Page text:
OSHA Issues Alert on Silica Use in Fracking – Cue the Plaintiffs’ Bar

Oil and Gas Lawyer Steven Saunders in Scranton tipped me off to a new OSHA Bulletin entitled “Worker Exposure to Silica during Hydraulic Fracturing.”  A copy of the Bulletin is available HERE.  With this Bulletin, contractors working in the oil and gas industry can be assured that OSHA is going to be paying close attention to working conditions at sites where fracking is occurring.

Under federal law, contractors are responsible for providing safe and healthy working conditions for their workers.  According to the Bulletin, OSHA has jurisdiction over regulating work place conditions that expose workers to silica, including Air Contaminants (29 CFR 1910.1000); Hazard Communication (29 CFR 1910.1200); and Respiratory Protection (29 CFR 1910.134).  In addition to providing workers with proper respiratory protection, OSHA recommends contractors institute engineering controls, such as applying fresh water to roads around the well site to reduce dust, reducing the drop height on the sand transfer belt, enclosing points where dust is released, using enclosed cabs or booths for workers unloading silica, and replacing belt transfers with a screw auger transfer system. Moreover, OSHA recommends that contractors medically monitor workers for unhealthy exposure to silica dust.

OSHA also recommends educating workers on how to safely handle silica and to reduce the hazards related to silica exposure.  This recommendation is particularly important because if a contractor cited for an OSHA violation can show that it had an employee safety policy in effect; adequately informed employees of the safety policy; diligently tried to discover violations; and effectively enforced violations of safety rules, it may avoid liability under the “employee misconduct” defense.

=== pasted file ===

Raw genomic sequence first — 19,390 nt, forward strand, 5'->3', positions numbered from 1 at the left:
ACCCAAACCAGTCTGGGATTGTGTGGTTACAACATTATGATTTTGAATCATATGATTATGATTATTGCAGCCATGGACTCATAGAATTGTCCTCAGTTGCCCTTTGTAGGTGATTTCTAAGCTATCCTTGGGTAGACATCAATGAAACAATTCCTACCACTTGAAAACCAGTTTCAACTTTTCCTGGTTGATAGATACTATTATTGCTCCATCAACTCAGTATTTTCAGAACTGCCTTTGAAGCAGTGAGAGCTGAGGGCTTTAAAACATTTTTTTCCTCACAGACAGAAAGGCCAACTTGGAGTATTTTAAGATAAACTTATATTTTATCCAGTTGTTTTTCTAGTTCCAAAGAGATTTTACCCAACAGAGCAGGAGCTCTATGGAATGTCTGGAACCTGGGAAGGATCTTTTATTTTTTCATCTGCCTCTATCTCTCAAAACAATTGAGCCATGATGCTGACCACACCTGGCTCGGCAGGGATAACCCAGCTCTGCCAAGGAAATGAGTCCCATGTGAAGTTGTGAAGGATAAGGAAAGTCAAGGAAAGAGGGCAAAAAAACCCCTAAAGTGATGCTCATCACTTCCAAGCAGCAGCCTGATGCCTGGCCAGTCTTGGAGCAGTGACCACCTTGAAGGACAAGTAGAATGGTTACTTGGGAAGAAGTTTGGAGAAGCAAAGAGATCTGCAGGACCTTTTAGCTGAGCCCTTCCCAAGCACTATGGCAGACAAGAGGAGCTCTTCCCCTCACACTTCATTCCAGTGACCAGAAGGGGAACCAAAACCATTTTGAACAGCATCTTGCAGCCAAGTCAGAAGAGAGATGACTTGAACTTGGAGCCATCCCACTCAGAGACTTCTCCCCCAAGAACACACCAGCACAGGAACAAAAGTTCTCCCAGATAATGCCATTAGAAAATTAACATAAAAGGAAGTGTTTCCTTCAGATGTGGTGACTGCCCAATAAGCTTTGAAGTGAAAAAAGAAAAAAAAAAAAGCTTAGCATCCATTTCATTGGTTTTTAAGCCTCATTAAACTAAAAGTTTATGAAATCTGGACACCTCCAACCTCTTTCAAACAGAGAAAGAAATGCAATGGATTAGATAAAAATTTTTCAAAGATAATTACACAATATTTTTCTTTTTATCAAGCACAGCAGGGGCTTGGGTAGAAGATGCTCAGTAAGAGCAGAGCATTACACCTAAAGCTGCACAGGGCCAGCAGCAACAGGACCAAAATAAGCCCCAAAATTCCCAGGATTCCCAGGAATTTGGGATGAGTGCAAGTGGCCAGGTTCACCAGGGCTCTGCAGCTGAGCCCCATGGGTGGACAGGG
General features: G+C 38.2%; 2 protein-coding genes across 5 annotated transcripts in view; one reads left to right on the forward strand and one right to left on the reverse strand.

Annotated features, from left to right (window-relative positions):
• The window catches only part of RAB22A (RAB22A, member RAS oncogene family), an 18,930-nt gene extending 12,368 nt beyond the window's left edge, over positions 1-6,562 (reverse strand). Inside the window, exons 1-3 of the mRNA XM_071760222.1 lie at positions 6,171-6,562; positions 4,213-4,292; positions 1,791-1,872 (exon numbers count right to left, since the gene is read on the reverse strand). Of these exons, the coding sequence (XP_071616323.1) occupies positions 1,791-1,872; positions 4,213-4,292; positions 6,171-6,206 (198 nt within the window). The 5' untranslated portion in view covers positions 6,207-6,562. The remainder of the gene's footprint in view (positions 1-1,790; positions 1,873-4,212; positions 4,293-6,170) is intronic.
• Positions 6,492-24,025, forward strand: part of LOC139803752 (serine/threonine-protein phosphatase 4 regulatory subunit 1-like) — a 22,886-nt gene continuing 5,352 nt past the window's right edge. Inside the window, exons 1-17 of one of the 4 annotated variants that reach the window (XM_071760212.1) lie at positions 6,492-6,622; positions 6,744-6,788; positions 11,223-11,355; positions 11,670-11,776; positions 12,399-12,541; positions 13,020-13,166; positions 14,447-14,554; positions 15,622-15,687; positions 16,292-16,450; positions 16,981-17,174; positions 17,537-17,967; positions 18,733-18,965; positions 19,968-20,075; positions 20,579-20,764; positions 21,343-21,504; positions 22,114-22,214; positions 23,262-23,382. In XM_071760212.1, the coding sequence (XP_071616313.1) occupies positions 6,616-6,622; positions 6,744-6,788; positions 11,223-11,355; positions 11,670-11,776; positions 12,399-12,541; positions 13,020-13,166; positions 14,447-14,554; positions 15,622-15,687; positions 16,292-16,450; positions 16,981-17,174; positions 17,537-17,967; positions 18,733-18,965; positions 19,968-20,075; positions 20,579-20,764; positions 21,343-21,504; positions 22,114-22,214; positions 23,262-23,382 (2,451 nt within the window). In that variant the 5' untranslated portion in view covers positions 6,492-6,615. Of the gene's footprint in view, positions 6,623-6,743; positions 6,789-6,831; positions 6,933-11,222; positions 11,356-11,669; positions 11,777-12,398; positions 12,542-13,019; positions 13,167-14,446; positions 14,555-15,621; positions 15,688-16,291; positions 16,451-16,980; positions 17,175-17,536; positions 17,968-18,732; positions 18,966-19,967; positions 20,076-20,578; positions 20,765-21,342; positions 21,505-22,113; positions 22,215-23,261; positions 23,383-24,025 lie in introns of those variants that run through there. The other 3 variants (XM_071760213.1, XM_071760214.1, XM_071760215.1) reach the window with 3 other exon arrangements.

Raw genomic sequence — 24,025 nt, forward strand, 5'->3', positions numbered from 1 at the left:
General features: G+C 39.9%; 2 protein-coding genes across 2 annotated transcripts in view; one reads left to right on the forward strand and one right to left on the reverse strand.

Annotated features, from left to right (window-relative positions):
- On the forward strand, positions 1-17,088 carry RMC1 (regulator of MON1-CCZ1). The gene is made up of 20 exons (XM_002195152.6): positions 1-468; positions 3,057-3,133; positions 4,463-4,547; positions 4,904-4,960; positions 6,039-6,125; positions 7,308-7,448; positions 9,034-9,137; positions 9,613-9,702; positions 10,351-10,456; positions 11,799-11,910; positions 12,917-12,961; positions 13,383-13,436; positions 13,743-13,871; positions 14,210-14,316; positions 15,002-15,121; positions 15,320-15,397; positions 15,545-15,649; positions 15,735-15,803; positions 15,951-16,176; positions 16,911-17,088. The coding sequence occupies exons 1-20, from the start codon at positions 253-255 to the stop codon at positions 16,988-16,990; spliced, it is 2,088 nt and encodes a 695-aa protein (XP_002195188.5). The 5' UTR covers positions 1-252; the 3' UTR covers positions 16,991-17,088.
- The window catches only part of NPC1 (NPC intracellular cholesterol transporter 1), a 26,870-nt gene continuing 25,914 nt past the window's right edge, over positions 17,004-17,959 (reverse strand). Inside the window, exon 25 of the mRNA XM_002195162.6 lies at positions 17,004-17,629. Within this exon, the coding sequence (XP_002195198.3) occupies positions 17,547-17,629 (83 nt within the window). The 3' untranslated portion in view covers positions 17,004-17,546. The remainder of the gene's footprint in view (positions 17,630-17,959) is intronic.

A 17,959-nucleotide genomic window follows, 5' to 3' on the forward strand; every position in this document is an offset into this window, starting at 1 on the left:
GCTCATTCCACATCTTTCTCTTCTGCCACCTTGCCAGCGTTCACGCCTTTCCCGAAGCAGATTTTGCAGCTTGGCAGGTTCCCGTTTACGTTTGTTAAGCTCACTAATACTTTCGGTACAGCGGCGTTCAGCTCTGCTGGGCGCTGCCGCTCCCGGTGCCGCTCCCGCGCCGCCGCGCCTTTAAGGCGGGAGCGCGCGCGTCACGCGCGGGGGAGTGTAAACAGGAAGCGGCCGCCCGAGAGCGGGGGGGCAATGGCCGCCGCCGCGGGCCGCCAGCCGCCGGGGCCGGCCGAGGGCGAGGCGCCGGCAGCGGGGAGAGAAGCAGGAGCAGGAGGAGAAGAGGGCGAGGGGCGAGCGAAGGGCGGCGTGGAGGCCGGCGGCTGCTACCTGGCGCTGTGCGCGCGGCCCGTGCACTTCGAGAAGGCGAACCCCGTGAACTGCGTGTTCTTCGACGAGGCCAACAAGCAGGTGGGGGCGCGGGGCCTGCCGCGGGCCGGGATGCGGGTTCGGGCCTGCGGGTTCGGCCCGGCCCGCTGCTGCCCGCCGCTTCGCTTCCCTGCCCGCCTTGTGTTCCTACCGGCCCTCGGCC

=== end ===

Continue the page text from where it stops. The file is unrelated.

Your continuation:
Apparently, even low or moderate levels of exposure to crystalline silica can cause serious damage to a worker’s lungs, including chronic cough, shortness of breath, and in some cases respiratory failure.  The dangers associated with silica sound eerily similar to those of asbestos.  If the health hazards involving silica are founded, like with asbestos, you can be sure that plaintiffs attorneys are waiting to lay siege to an industry with deep pockets.  Therefore, if OSHA fines were not incentive enough to begin taking silica exposure seriously, the threat of lawsuits from the Plaintiffs’ Bar should add more than enough additional incentive.

So, contractors in the oil and gas industry who have workers exposed to silica dust should be proactive or they will likely find themselves facing an expensive OSHA fine or on the wrong end of a company threatening personal injury lawsuit.

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